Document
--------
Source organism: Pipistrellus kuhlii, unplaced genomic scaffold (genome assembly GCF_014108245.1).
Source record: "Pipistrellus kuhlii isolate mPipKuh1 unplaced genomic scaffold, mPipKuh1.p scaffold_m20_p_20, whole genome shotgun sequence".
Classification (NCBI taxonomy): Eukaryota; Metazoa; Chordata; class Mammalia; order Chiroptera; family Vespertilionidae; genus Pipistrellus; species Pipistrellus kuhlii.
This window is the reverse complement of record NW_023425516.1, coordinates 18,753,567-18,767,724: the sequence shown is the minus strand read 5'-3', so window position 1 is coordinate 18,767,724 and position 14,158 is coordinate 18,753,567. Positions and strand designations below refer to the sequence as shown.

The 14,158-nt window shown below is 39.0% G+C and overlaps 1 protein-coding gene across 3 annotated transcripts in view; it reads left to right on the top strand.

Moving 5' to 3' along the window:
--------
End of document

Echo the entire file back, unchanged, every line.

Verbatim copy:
Source organism: Pipistrellus kuhlii, unplaced genomic scaffold (genome assembly GCF_014108245.1).
Source record: "Pipistrellus kuhlii isolate mPipKuh1 unplaced genomic scaffold, mPipKuh1.p scaffold_m20_p_20, whole genome shotgun sequence".
Classification (NCBI taxonomy): Eukaryota; Metazoa; Chordata; class Mammalia; order Chiroptera; family Vespertilionidae; genus Pipistrellus; species Pipistrellus kuhlii.
This window is the reverse complement of record NW_023425516.1, coordinates 18,753,567-18,767,724: the sequence shown is the minus strand read 5'-3', so window position 1 is coordinate 18,767,724 and position 14,158 is coordinate 18,753,567. Positions and strand designations below refer to the sequence as shown.

The 14,158-nt window shown below is 39.0% G+C and overlaps 1 protein-coding gene across 3 annotated transcripts in view; it reads left to right on the top strand.

Moving 5' to 3' along the window: